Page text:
'Canada Didn't Want Them': Ultra-Orthodox Jewish Sect Vows Never to Return As Abuse Allegations Linger

Members of Lev Tahor are used to running away from trouble.

The small ultra-Orthodox Jewish sect settled in northern Quebec in 2003, after its founder Shlomo Helbrans, a self-proclaimed rabbi, fled Israel and successfully claimed refugee status there on the grounds he would be persecuted back home for his anti-Zionist views. In the mid-1990s, he had been deported back to Israel after serving jail time in New York for kidnapping one of his students.

The insular group of about 200 people — sometimes dubbed "The Jewish Taliban" because women have to wear black garments that cover them from head to toe — follow a fundamentalist interpretation of Judaism and believe in traditional roles for men and women.

They lived a quiet existence in a small town in northern Quebec until 2012, when allegations of child abuse and neglect intensified and Quebec law enforcement and child protection services launched an investigation.

No criminal charges have been laid. Lev Tahor leaders have long maintained they do not abuse their children and say the government is going after them for their religious beliefs.

They were back in the news last week, with the publication of a new report from the Quebec human rights commission that slams police and government officials in Quebec and Ontario for failing the Lev Tahor children by not intervening sooner.

But it's too late now anyway, since the group plans to never return from Guatemala, in spite of ongoing immigration and child protection cases.

According to police documents disclosed in 2014 and testimony from ex-members, Lev Tahor leaders subjected children to physical and sexual abuse, including forcing young girls to marry older men, confining them to squalid basements, and beating them when they misbehaved. Quebec officials also say the children were not provided a proper education, and the children could not speak English or French.

At the time, Quebec was ruled by the staunchly secular Parti Quebecois, which commissioned the report and was pushing its controversial Charter of Values bill that would have forbid government employees from wearing "conspicuous" religious symbols.

In 2013, the entire group escaped in the night to Ontario a few days after Quebec law enforcement and youth protection services threatened to put some of the children into foster care. Since Ontario is not obligated to enforce child welfare decisions from outside the province, members of Lev Tahor could breathe a sigh of relief. But when Ontario child protection officials started pursuing its own protection orders against the children in 2014, they fled to Guatemala, far out of reach.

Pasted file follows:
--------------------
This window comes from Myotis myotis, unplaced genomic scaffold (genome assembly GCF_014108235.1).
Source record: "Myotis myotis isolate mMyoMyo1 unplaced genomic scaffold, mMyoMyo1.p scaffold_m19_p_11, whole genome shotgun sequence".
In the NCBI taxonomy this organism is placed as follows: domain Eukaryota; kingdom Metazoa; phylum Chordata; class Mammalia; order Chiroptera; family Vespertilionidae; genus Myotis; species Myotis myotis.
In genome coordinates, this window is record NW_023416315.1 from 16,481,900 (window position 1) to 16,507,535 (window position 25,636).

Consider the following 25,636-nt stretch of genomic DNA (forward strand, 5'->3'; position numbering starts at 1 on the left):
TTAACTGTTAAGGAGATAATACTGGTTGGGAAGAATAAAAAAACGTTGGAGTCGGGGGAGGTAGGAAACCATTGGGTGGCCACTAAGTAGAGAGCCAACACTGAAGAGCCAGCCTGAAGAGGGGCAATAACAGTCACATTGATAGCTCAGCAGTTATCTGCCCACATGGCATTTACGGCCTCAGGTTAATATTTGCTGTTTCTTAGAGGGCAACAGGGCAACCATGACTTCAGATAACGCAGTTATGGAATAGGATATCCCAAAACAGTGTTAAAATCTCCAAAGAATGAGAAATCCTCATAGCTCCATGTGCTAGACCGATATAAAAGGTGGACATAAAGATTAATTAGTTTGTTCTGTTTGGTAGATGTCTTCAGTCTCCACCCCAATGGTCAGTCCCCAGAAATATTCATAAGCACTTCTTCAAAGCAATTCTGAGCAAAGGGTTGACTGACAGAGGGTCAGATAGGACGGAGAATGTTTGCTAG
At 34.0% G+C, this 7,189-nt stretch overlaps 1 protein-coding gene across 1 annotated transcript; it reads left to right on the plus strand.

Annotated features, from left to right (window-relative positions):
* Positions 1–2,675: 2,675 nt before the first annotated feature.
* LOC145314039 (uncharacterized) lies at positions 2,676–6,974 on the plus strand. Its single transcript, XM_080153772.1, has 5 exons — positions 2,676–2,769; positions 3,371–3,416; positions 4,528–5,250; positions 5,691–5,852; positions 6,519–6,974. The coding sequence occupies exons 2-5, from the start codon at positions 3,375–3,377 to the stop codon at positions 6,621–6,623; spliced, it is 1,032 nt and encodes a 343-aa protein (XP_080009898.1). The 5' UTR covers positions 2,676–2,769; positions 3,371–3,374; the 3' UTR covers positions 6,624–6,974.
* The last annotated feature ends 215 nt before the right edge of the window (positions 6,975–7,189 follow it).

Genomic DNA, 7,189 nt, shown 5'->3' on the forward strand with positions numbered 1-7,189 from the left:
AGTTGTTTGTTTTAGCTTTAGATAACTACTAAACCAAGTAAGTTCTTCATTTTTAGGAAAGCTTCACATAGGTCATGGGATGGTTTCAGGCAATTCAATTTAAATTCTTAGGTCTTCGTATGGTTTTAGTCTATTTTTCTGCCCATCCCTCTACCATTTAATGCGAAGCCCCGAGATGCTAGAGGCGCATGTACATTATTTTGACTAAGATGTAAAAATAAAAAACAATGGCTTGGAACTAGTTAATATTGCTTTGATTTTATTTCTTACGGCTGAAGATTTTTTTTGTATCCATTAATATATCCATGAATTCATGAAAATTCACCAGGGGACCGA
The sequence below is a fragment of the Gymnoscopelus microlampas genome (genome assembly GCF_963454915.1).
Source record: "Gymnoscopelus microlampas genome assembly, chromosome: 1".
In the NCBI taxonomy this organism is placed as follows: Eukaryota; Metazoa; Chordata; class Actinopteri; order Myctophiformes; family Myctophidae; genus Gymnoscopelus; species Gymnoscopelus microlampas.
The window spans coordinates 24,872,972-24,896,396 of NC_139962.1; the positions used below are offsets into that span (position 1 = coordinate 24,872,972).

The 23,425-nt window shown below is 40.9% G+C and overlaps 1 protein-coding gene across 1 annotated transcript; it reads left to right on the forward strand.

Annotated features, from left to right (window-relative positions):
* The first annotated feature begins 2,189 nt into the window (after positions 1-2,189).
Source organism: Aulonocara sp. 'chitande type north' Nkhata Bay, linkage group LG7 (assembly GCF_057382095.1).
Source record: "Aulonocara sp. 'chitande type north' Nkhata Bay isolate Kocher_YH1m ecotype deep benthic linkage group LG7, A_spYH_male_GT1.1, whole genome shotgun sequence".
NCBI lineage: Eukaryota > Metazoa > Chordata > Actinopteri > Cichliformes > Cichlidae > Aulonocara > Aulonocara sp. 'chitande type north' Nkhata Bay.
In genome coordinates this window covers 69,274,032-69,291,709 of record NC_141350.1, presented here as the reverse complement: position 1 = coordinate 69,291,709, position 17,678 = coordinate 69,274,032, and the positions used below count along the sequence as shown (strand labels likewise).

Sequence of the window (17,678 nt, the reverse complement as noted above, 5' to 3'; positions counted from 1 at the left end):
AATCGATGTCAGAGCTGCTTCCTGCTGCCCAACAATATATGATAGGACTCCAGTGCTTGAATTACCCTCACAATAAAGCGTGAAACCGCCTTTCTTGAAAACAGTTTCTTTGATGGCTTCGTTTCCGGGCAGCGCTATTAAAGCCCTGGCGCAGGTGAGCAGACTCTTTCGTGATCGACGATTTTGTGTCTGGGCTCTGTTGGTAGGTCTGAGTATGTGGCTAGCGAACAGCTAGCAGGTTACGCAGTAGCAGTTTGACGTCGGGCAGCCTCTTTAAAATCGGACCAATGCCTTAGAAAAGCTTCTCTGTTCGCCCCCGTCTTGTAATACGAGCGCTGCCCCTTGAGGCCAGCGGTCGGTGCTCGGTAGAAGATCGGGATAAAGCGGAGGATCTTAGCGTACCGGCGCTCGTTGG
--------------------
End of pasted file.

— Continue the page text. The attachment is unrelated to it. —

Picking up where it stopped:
But according to the new human rights report, youth protection agencies did not react quickly enough to the child abuse claims — letting 17 months go by from when they learned about the case to when it conducted an investigation. And legal red tape and competing mandates among agencies Ontario and Quebec made it easier for the children to fall through the cracks.

"It appears that other considerations affected the interventions, taking more time, and losing track of the best interest of these children. Freedom of religion cannot - in any circumstances - be used as a pretext for abuse and neglect," the commission's president, Jacques Frémont, said at a press conference in Montreal.

Denis Baraby, head of youth protection for the region in Quebec where Lev Tahor members lived, told reporters that even if authorities had acted quicker, the outcome might not have been different. "I don't know if we could have succeeded in preventing them from leaving." Baraby said.

The report makes several recommendations to agencies in Quebec and Ontario, including that they agree to uphold each other's child protection orders, but Lev Tahor's legal representative in Toronto, Guidy Mamann, told VICE News the report just further proves the group's claims that they do not abuse their children. The reason it took so long for police and child protection to respond, he said, is there was nothing for them to go on in the first place.

"The findings are remarkable because the commission acknowledged that [child protection services] was involved in investigating the Lev Tahor community for 17 months and they still found no evidence they considered actionable. They also confirmed that the police conducted a criminal investigation and the criminal investigation came up empty," he said. According to Mamann, the commission did not contact him or anyone from Lev Tahor for the report.

"That points to the fact that they're not looking for answers. They're looking for someone to blame," he said."They seem determined to continue in this theory that they were being abused, when this is nothing but hocus pocus."

There are currently no members of Lev Tahor left in Canada, he said. Most of them now live in Guatemala.

When they first moved to San Juan La Laguna, a small beach town in Guatemala, last year, Lev Tahor members clashed with the locals over cultural and religious differences. Seeing men and women dressed in all black and speaking Yiddish was a new and confusing sight.

Mamann, who says he is in touch with the group regularly, said things are better for them now; they are fitting in and want to live a quiet life free from government interference.

"Certainly their children are no longer under attack like they were in Quebec. Now, nobody is telling them that their education system is inadequate or inappropriate," he said. "You cannot compare Guatemala to Canada, a first-world country, but Canada didn't want them."